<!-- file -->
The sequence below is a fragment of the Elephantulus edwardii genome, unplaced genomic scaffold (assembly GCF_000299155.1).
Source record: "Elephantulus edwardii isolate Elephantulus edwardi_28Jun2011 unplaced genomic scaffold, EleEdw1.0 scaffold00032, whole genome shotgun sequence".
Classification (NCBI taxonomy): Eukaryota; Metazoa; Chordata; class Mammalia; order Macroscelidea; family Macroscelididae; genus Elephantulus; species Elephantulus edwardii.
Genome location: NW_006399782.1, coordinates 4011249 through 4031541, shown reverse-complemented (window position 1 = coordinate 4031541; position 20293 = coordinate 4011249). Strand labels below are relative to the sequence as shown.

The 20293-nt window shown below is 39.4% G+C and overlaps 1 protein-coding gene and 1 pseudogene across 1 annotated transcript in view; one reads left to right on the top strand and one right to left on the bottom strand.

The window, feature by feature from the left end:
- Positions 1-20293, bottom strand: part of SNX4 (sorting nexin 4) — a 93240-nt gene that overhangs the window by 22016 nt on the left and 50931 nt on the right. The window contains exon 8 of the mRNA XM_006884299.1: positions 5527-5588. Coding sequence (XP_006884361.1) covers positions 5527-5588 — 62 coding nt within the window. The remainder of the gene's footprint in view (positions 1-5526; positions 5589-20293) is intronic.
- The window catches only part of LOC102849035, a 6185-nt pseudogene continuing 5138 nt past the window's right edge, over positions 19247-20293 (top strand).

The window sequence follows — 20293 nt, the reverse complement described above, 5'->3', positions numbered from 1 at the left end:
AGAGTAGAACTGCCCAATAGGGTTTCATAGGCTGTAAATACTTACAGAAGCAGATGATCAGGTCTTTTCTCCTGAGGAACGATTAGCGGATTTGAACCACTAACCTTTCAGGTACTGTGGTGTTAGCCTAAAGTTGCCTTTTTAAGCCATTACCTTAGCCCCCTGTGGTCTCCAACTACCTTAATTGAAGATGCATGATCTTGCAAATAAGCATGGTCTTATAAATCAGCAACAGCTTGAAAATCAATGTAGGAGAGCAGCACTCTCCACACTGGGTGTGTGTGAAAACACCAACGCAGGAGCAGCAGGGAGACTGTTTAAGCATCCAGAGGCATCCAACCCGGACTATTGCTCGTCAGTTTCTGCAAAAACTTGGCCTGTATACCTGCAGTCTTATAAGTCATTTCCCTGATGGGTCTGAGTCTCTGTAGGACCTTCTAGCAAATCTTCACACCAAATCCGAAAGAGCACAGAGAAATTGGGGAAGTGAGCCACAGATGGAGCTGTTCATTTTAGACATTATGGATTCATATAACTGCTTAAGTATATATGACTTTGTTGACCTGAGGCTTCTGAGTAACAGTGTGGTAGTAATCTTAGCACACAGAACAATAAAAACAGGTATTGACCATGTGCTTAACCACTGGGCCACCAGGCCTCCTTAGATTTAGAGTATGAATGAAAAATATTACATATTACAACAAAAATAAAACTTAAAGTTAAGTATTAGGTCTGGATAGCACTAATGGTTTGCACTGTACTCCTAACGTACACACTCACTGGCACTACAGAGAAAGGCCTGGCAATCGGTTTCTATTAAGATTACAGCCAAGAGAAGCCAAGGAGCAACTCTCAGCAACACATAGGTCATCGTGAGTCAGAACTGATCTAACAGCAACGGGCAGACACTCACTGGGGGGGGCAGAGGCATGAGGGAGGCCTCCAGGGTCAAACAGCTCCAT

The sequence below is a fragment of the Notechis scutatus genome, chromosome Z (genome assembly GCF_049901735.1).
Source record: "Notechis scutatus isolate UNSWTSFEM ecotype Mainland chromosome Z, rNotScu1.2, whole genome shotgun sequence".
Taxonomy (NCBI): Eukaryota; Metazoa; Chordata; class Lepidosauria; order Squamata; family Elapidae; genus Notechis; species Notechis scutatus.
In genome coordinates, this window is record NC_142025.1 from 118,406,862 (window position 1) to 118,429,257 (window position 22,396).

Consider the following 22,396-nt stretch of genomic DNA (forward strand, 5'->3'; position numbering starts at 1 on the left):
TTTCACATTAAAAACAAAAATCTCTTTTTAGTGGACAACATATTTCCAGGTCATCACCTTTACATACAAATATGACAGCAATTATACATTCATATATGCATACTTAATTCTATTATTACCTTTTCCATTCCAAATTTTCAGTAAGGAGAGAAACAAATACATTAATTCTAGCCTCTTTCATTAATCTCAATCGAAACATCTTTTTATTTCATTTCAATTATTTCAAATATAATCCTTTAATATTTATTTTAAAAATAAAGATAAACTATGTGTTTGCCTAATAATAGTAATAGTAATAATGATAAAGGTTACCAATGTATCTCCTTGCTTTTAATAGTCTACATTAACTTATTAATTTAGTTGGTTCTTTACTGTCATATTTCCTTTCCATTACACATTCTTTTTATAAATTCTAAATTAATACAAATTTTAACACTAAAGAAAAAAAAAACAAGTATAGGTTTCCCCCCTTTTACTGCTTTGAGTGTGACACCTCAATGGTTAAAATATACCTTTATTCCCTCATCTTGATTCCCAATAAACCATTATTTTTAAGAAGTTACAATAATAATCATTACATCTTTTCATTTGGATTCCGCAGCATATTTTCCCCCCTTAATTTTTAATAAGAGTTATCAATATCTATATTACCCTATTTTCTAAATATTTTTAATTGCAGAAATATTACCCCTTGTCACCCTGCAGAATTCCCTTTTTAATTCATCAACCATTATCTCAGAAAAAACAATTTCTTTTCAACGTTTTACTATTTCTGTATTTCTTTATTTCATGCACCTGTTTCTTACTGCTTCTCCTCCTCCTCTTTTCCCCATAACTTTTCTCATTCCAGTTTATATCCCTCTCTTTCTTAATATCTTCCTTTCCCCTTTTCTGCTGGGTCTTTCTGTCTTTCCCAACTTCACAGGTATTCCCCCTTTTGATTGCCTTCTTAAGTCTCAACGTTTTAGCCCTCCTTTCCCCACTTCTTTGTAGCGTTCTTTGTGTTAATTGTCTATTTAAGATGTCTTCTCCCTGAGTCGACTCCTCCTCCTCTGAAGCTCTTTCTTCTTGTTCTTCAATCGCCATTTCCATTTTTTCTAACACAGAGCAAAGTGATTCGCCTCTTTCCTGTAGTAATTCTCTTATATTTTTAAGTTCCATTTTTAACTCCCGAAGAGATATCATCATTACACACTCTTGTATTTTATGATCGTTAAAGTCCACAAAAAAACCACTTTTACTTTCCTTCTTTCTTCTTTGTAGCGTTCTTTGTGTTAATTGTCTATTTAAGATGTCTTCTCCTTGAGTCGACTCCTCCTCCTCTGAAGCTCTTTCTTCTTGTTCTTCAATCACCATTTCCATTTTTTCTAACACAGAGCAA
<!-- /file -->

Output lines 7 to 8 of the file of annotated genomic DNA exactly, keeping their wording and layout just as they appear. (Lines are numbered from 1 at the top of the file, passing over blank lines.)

- Positions 1-20293, bottom strand: part of SNX4 (sorting nexin 4) — a 93240-nt gene that overhangs the window by 22016 nt on the left and 50931 nt on the right. The window contains exon 8 of the mRNA XM_006884299.1: positions 5527-5588. Coding sequence (XP_006884361.1) covers positions 5527-5588 — 62 coding nt within the window. The remainder of the gene's footprint in view (positions 1-5526; positions 5589-20293) is intronic.
- The window catches only part of LOC102849035, a 6185-nt pseudogene continuing 5138 nt past the window's right edge, over positions 19247-20293 (top strand).